But it was the established rowers that predominantly led the way. In the much anticipated men’s pair 20 combinations competed over the 5km trial distance and it was Mohamed Sbihi and Andrew Triggs Hodge who finished first. Sbihi raced in the men’s eight to bronze at the London Olympics while Triggs Hodge won gold in the men’s four. Triggs Hodge’s regular pairs partner, Pete Reed was paired up with Alex Gregory. They were tipped to be the toughest competition. Gregory, however, was ill and so he and Reed pulled out. In second were George Nash and Rowan Lawson with Tom Ransley and Daniel Ritchie in third.

The lightweight men’s single sculls ended with just one second separating first and second. Richard Chambers from the London Olympic lightweight four was first and Adam Freeman-Pask second. Freeman-Pask won gold in either the lightweight single or lightweight pair at all three Samsung World Rowing Cups in 2012. Jamie Kirkwood finished third just ahead of Olympic silver medallist from the lightweight four, Peter Chambers.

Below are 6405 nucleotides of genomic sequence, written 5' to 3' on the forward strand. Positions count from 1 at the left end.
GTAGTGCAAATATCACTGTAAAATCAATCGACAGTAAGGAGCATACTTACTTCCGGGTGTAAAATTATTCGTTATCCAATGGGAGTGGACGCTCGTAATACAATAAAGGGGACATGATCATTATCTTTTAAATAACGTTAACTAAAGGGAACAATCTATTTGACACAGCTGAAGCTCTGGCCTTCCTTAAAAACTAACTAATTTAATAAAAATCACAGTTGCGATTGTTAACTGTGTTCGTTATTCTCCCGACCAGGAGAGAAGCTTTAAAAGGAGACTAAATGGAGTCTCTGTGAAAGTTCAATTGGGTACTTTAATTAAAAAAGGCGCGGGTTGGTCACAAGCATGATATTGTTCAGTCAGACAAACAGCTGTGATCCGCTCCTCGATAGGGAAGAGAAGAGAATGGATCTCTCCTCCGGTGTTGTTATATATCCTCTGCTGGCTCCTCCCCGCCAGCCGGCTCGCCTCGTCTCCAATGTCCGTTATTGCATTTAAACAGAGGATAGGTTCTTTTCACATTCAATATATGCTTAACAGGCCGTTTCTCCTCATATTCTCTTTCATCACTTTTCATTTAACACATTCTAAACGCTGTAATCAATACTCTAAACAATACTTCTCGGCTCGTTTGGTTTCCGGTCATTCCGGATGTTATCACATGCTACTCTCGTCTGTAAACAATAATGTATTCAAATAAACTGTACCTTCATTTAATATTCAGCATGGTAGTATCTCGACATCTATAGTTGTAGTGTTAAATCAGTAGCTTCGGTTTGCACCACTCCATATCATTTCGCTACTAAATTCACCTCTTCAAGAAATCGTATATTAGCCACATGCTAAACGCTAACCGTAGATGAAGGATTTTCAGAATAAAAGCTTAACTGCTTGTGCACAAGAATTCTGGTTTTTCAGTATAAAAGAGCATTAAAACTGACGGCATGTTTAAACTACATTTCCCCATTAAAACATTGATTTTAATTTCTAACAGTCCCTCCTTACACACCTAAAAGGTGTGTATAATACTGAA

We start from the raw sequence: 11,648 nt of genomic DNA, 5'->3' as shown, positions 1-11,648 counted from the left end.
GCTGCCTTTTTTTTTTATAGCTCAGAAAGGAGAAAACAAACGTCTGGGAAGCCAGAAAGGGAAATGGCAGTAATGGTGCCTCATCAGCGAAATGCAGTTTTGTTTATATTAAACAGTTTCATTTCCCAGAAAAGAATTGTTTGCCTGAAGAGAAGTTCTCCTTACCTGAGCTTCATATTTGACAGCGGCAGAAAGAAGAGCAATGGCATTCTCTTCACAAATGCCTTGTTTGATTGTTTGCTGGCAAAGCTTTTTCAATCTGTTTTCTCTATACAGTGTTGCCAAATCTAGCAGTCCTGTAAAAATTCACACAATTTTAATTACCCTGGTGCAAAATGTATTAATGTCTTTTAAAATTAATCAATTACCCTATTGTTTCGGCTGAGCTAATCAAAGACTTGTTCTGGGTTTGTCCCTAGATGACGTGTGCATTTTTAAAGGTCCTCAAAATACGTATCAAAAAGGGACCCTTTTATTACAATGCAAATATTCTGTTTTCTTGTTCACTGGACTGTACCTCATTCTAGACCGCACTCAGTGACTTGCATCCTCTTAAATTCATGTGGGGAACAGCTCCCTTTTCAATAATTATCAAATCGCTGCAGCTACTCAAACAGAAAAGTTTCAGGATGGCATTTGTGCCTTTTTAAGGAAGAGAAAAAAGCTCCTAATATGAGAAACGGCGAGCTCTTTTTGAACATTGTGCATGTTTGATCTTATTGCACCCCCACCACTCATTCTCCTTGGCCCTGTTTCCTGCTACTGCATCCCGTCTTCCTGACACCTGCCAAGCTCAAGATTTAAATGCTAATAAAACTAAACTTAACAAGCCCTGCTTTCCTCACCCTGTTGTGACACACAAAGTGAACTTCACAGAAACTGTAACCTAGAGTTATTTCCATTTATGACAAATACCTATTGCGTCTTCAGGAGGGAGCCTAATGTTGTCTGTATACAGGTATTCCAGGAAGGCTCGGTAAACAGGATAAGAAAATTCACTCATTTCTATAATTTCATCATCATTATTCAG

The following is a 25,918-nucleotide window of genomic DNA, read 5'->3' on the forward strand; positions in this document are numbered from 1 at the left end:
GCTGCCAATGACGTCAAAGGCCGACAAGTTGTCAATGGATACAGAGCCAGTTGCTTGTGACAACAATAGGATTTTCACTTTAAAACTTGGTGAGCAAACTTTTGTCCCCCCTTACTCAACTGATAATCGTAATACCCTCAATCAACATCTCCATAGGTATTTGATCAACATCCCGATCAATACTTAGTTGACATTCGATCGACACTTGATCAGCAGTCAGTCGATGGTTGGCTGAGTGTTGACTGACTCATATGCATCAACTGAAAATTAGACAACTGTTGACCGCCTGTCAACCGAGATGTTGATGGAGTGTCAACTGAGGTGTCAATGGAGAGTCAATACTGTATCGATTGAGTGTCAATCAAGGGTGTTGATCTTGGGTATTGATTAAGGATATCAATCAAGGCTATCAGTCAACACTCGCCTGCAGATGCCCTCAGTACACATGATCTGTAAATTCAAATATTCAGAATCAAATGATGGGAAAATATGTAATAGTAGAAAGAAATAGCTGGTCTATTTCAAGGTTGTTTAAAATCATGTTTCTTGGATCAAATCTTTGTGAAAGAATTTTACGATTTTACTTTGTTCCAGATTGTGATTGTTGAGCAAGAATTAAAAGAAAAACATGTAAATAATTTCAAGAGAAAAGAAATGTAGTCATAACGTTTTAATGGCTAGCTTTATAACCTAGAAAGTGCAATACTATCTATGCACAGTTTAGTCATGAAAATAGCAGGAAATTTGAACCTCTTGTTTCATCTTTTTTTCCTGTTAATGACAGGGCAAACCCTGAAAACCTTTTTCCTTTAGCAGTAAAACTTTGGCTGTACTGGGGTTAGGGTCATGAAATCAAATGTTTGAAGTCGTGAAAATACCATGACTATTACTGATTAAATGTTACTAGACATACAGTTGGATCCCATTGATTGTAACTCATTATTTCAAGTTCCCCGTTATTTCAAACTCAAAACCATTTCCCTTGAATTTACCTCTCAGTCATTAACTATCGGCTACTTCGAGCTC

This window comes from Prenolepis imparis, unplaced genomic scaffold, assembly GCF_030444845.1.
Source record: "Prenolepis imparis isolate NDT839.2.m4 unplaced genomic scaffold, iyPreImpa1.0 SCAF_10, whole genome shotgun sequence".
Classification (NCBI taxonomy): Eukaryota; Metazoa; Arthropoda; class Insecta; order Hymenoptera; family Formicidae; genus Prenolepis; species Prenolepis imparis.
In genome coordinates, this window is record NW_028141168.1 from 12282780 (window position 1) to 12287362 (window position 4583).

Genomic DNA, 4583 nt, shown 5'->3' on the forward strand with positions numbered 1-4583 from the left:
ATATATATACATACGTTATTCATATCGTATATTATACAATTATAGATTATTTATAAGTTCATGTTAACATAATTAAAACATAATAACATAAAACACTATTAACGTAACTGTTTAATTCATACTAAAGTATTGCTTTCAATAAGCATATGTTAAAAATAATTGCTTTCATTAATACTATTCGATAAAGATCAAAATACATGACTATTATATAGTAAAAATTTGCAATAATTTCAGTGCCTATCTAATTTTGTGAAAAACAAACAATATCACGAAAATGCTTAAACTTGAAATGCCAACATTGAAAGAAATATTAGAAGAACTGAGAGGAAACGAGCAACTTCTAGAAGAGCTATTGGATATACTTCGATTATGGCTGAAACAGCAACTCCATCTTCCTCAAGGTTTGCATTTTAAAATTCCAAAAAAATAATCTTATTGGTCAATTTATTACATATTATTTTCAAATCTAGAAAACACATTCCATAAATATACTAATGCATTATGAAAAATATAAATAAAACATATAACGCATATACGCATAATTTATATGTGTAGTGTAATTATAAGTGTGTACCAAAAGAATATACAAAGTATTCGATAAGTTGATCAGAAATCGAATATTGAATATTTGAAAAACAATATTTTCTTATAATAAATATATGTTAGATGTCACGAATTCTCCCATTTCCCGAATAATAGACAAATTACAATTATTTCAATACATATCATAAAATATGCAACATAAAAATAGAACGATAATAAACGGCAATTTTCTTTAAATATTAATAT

There was a big group of up-and-comings leading the way in the lightweight women’s single sculls. Imogen Walsh won by a huge margin. Walsh raced last season in Great Britain’s second boat for the lightweight women’s double sculls. Kathryn Twyman, who competed last year for Great Britain in the lightweight single, was second and newcomer Elizabeth Polgreen finished third.

Some familiar names headed the women’s single. Two-time Olympian Beth Rodford was first while 11 seconds back there was nearly a dead heat between second, third and fourth. Stroke of the British women’s eight in London, Victoria Thornley finished second while Olympic Champion in the women’s pair Helen Glover took third and Victoria Meyer-Lake was fourth.

Olympic bronze medallist Alan Campbell won the men’s single sculls, but not by a huge margin. Four seconds back Charles Cousins was second. Cousins raced in the men’s quadruple sculls at the London Olympics. Peter Lambert, originally from South Africa, was third.